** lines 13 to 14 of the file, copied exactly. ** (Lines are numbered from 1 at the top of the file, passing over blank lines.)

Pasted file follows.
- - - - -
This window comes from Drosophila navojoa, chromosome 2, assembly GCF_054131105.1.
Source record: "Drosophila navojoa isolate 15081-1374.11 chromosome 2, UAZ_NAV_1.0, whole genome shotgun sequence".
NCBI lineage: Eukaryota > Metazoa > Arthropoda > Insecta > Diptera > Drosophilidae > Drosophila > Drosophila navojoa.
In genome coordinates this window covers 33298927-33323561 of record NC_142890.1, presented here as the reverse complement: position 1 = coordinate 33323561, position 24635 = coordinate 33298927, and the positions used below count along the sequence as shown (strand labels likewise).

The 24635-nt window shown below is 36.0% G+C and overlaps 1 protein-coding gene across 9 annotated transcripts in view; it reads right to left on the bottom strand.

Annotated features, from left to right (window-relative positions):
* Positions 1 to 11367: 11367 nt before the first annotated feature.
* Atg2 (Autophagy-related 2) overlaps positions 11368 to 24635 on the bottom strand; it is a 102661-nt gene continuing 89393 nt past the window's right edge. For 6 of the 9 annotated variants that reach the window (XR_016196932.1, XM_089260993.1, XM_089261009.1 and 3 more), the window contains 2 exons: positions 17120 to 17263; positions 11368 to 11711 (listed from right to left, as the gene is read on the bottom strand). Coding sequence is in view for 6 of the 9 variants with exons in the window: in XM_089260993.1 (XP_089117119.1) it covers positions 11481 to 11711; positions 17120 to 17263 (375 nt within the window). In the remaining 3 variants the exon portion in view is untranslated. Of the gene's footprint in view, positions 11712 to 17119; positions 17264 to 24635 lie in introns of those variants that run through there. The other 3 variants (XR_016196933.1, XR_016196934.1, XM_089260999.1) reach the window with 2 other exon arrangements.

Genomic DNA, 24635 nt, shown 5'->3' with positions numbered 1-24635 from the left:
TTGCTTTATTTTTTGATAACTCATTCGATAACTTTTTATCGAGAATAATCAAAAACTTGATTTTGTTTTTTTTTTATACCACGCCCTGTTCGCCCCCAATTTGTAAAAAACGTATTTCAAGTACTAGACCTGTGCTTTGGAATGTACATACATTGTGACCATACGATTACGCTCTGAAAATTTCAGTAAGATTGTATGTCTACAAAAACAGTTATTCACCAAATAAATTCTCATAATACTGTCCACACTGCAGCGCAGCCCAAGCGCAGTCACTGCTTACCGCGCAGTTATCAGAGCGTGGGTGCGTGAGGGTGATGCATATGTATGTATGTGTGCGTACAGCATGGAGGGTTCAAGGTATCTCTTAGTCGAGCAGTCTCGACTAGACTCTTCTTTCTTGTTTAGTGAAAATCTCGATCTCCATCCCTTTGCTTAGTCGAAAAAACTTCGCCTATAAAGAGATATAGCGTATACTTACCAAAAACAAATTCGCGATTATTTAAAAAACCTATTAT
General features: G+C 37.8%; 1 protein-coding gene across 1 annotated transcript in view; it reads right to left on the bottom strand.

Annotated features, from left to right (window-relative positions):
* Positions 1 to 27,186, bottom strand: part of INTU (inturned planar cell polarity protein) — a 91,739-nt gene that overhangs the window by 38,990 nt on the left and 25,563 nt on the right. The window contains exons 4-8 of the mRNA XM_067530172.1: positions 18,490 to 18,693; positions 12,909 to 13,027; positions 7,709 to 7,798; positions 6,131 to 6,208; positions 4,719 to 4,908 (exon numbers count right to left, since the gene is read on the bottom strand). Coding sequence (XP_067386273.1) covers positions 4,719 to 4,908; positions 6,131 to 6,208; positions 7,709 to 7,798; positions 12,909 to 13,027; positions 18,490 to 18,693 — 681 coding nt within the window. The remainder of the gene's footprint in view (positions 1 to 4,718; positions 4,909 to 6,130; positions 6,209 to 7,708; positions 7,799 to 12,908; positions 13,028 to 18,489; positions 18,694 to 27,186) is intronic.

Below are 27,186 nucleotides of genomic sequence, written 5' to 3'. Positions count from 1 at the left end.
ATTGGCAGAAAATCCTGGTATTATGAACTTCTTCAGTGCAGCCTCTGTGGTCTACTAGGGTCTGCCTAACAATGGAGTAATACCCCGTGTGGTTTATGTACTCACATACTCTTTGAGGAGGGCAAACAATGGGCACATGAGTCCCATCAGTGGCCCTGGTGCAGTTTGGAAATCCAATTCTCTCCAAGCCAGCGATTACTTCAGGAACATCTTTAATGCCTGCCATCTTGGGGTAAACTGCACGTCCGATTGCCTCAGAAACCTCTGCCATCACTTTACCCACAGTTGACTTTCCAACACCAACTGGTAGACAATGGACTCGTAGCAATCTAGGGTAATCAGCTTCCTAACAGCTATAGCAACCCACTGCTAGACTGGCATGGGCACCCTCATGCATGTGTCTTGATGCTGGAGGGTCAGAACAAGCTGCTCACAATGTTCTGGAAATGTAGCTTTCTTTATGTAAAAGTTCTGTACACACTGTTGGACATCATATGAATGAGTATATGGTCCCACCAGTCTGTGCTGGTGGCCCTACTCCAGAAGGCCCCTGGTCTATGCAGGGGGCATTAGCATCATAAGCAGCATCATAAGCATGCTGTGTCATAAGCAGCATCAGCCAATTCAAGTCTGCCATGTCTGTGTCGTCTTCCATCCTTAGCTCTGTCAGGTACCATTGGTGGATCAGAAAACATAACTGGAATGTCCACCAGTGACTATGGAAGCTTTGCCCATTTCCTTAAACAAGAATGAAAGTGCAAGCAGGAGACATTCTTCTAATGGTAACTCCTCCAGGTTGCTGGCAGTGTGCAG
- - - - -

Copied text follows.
* Positions 1 to 27,186, bottom strand: part of INTU (inturned planar cell polarity protein) — a 91,739-nt gene that overhangs the window by 38,990 nt on the left and 25,563 nt on the right. The window contains exons 4-8 of the mRNA XM_067530172.1: positions 18,490 to 18,693; positions 12,909 to 13,027; positions 7,709 to 7,798; positions 6,131 to 6,208; positions 4,719 to 4,908 (exon numbers count right to left, since the gene is read on the bottom strand). Coding sequence (XP_067386273.1) covers positions 4,719 to 4,908; positions 6,131 to 6,208; positions 7,709 to 7,798; positions 12,909 to 13,027; positions 18,490 to 18,693 — 681 coding nt within the window. The remainder of the gene's footprint in view (positions 1 to 4,718; positions 4,909 to 6,130; positions 6,209 to 7,708; positions 7,799 to 12,908; positions 13,028 to 18,489; positions 18,694 to 27,186) is intronic.

Below are 27,186 nucleotides of genomic sequence, written 5' to 3'. Positions count from 1 at the left end.